Discussion: The Impact of Body Mass Index on Abdominal Wall Reconstruction Outcomes
In this study, Giordano et al. confirm the impact of obesity by retrospectively analyzing 511 patients with body mass indexes of 30 to 40 kg/m2 undergoing complex abdominal wall reconstruction for oncologic purposes between 2005 and 2015, with a mean follow-up of almost 3 years, and a robust 88 percent rate of postoperative computed tomographic scans, which is “best-in-class” of any hernia literature of which we are aware. Unsurprisingly, they confirm that obese patients (>30 kg/m2) had a significantly higher risk of surgical-site occurrences, but further stratify surgical-site occurrence risk based on degree of obesity, which is a major finding.
Surprisingly, and against their original hypothesis, the authors did not detect an increase in hernia recurrence with obesity. Through our clinical experience and that of other herniologists, we have found that hernia recurrence rates increase with higher degrees of obesity (especially those with a body mass index >40 kg/m2),2,3 with 2-year hernia recurrence rates of 8 percent with a body mass index between 30 and 39 kg/m2, 25 percent between 40 and 49 kg/m2, and 45 percent above 50 kg/m2. As a result, we perform elective abdominal wall reconstruction in patients whose body mass index is less than 40 kg/m2 (consistent with the findings of this study), but not in those whose body mass index is greater than 42 kg/m2. Body mass indexes between 40 and 42 kg/m2 are considered on a case-by-case basis, and use bariatric surgery referrals for assistance with surgical and nonsurgical body mass index reduction. The existing literature supports the notion that higher body mass index leads to a higher rate of incisional hernia after laparotomy4,5 and a higher rate of hernia recurrence after repair.6–8 With this in mind, the findings from this study confirm widely accepted body mass index cutoffs for elective abdominal wall reconstruction. One of the major shortcomings of this study, however, is the self-acknowledged limitation that those patients with a body mass index greater than 40 kg/m2 were excluded from analysis because of low numbers (n = 46). It would be interesting to see whether the same findings could be extrapolated to those with a body mass index greater than 40 kg/m2 and whether there is an “inflection point” above which the recurrence rate becomes statistically significant, similar to the body mass index cutoff of 31.9 kg/m2 relative to surgical-site occurrence rates the authors found on their receiver operating characteristic analysis.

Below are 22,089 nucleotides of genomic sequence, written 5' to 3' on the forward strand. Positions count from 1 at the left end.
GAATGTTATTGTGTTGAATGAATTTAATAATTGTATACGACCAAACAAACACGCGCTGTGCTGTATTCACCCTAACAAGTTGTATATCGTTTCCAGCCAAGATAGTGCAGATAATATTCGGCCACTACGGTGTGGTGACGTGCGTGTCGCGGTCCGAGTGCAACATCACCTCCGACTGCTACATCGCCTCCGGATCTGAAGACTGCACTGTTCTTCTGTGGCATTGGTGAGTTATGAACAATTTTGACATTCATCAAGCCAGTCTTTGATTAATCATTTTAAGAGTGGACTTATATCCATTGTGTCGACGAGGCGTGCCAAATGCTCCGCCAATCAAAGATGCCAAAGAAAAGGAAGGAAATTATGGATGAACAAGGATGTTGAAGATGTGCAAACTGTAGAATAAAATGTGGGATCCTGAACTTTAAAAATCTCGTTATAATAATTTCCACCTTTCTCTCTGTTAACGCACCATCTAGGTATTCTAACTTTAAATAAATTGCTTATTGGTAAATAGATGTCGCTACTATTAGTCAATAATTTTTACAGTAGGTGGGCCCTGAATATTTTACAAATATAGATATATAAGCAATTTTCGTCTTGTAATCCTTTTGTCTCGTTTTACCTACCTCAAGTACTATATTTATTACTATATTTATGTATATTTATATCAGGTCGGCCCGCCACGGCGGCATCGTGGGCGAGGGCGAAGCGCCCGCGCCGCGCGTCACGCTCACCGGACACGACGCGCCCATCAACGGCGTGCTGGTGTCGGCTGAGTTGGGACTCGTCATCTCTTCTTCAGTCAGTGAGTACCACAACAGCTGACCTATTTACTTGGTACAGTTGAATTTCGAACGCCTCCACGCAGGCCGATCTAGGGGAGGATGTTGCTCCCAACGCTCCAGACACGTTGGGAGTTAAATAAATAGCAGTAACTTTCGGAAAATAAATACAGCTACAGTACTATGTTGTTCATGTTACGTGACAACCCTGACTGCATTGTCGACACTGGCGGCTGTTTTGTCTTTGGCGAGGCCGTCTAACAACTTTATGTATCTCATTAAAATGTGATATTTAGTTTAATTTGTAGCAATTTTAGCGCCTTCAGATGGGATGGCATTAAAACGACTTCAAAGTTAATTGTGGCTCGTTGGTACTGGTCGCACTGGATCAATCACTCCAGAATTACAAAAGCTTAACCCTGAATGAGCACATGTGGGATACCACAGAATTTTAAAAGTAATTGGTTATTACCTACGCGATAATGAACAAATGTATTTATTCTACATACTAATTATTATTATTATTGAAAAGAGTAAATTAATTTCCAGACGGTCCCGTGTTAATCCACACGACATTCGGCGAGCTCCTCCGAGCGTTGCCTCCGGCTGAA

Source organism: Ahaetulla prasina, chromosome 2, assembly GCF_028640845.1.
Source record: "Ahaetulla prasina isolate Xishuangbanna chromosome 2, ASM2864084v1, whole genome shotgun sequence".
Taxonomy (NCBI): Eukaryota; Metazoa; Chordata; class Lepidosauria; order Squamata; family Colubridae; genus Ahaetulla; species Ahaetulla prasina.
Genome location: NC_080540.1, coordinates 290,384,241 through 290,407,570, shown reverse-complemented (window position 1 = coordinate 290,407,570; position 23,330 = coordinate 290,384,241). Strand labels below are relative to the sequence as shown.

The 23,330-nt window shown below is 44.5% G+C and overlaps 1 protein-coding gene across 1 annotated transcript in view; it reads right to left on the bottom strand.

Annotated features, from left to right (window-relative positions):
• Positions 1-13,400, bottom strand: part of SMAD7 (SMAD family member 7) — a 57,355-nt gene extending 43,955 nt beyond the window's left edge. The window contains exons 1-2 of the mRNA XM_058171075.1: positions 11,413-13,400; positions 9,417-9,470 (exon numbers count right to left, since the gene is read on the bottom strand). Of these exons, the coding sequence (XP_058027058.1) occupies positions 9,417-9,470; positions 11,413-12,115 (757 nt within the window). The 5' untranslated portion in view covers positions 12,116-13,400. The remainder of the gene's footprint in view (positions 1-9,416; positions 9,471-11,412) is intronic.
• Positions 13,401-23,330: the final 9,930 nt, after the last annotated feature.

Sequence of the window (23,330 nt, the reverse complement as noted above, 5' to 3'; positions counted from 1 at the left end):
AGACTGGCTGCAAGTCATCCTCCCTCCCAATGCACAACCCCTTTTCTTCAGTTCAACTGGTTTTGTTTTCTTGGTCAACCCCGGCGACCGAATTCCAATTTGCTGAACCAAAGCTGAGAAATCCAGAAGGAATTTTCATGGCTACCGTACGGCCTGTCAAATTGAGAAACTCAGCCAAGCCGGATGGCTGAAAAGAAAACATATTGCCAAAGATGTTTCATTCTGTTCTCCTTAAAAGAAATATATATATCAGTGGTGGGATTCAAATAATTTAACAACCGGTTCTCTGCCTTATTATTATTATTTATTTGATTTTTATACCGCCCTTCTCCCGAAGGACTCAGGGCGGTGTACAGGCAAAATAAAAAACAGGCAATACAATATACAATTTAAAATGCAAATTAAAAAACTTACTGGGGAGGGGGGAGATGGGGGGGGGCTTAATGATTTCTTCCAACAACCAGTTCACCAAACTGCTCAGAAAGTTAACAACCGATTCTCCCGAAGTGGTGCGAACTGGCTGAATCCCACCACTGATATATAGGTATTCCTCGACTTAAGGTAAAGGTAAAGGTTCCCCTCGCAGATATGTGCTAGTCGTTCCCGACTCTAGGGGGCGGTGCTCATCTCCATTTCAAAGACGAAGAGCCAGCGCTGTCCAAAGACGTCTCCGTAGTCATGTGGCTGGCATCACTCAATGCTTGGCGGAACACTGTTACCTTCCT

The authors suggest that laparoscopic approaches may be beneficial in higher body mass index patients who cannot lose weight, because of lower surgical-site occurrence rates. Although we agree that there are distinct advantages to this minimally invasive approach,2 the only issue is that laparoscopic repair most often involves the placement of a bridging underlay synthetic mesh without primary midline musculofascial reapproximation. According to the authors’ previous definitive publication,9 bridging is inferior to a mesh-reinforced primary midline repair. Therefore, the more evidence-based strategy would be body mass index reduction followed by a more definitive repair using the basic principles espoused in the hernia literature.2,10–13
The authors also found concomitant panniculectomy to be a potential risk factor for surgical-site occurrence on univariate analysis, but not on multivariate analysis, consistent with other authors.